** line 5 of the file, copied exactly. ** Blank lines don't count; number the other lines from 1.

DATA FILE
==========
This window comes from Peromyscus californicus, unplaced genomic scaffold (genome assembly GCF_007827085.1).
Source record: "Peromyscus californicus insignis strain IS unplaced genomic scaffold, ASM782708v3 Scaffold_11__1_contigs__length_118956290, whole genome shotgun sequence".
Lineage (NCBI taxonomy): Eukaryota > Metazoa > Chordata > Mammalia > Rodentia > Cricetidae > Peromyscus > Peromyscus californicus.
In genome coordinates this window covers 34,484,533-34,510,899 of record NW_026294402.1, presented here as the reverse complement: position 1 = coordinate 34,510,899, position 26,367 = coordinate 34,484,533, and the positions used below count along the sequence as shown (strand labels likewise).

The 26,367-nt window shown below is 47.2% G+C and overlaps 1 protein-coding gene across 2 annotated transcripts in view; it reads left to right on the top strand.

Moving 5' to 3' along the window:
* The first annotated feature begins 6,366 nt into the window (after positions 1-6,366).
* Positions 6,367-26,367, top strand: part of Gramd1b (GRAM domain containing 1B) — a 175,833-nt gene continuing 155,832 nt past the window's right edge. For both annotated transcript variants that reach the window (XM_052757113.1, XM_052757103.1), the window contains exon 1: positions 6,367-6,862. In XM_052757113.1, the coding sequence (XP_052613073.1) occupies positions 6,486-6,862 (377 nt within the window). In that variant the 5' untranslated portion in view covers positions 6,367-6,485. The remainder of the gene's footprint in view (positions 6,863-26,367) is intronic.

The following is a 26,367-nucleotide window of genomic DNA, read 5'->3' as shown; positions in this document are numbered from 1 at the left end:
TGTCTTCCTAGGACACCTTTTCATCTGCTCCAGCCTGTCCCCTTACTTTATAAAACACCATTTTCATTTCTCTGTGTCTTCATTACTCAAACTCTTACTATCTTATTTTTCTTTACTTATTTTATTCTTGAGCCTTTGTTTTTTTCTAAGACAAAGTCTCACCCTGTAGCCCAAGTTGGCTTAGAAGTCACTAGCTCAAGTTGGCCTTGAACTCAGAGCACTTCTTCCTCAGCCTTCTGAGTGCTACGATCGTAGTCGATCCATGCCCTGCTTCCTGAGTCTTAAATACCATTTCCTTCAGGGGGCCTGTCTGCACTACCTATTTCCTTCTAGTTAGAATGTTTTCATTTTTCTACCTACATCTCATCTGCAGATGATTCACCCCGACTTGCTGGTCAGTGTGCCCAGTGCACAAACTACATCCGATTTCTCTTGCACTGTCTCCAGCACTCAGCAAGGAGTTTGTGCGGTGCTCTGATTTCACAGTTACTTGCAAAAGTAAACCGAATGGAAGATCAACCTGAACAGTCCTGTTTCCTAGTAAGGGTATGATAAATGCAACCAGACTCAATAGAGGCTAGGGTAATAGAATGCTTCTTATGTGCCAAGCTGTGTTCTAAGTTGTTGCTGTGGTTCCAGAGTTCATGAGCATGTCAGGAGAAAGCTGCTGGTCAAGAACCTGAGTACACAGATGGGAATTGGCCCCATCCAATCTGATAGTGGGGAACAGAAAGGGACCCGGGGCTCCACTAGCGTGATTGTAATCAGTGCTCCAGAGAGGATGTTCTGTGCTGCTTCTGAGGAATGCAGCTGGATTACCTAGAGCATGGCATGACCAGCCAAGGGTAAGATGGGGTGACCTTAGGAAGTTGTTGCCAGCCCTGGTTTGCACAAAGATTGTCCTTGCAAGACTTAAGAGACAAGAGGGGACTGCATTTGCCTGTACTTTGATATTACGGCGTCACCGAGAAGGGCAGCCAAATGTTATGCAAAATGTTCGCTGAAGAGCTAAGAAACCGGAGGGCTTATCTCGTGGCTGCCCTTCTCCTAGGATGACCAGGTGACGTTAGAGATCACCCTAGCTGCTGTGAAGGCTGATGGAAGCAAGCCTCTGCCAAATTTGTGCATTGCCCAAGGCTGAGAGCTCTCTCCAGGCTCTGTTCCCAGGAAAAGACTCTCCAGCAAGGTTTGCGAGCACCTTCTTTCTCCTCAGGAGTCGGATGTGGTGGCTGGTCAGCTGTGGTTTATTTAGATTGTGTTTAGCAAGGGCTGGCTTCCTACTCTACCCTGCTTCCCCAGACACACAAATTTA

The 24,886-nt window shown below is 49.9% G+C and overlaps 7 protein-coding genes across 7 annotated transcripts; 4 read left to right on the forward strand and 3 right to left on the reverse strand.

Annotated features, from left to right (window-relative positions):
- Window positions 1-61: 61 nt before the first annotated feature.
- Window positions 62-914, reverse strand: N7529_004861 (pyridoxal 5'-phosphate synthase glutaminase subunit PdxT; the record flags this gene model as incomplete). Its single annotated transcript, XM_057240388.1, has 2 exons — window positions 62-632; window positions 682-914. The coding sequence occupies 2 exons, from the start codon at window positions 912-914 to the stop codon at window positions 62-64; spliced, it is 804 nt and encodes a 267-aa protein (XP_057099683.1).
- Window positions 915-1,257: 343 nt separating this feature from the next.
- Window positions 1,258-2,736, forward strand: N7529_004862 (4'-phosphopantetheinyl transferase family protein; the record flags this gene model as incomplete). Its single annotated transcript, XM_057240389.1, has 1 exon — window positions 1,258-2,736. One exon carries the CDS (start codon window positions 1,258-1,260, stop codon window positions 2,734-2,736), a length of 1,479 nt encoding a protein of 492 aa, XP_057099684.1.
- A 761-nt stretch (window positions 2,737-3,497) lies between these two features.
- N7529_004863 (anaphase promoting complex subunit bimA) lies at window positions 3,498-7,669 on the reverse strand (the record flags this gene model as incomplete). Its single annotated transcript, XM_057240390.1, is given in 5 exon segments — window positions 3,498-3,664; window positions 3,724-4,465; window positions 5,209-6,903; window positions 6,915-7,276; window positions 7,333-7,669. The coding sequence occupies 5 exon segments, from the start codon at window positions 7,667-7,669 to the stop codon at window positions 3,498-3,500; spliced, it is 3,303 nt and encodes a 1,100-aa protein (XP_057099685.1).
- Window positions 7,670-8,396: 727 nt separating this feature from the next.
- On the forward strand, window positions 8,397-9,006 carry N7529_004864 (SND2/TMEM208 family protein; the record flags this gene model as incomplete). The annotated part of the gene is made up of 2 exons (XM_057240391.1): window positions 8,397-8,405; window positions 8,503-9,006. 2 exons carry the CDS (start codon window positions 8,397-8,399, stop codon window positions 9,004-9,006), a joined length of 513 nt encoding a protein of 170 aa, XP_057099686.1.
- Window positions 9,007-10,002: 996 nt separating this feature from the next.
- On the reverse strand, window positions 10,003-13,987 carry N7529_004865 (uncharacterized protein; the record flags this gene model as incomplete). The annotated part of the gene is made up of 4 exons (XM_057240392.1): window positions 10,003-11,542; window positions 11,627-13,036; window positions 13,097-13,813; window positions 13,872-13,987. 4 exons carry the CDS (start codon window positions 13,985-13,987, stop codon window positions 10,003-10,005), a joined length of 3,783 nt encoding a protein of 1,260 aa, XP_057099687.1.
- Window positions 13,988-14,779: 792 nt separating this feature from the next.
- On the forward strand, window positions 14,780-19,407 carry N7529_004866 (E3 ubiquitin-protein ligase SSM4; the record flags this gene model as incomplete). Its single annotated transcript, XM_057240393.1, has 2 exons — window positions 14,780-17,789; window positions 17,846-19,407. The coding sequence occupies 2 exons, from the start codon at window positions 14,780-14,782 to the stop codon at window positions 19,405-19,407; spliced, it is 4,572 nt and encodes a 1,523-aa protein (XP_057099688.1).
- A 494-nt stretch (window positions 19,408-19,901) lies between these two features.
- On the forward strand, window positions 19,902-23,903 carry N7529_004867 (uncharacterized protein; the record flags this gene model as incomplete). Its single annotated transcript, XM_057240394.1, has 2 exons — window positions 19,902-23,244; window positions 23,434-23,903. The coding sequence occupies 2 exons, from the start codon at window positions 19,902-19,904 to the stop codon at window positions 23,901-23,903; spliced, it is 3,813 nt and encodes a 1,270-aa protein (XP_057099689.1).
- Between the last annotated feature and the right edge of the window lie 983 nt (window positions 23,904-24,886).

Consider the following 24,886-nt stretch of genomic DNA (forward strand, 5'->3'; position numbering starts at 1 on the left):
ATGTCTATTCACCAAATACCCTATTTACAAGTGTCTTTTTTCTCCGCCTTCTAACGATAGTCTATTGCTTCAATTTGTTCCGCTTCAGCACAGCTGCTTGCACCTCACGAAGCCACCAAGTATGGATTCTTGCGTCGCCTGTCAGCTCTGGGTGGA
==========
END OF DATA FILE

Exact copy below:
The 26,367-nt window shown below is 47.2% G+C and overlaps 1 protein-coding gene across 2 annotated transcripts in view; it reads left to right on the top strand.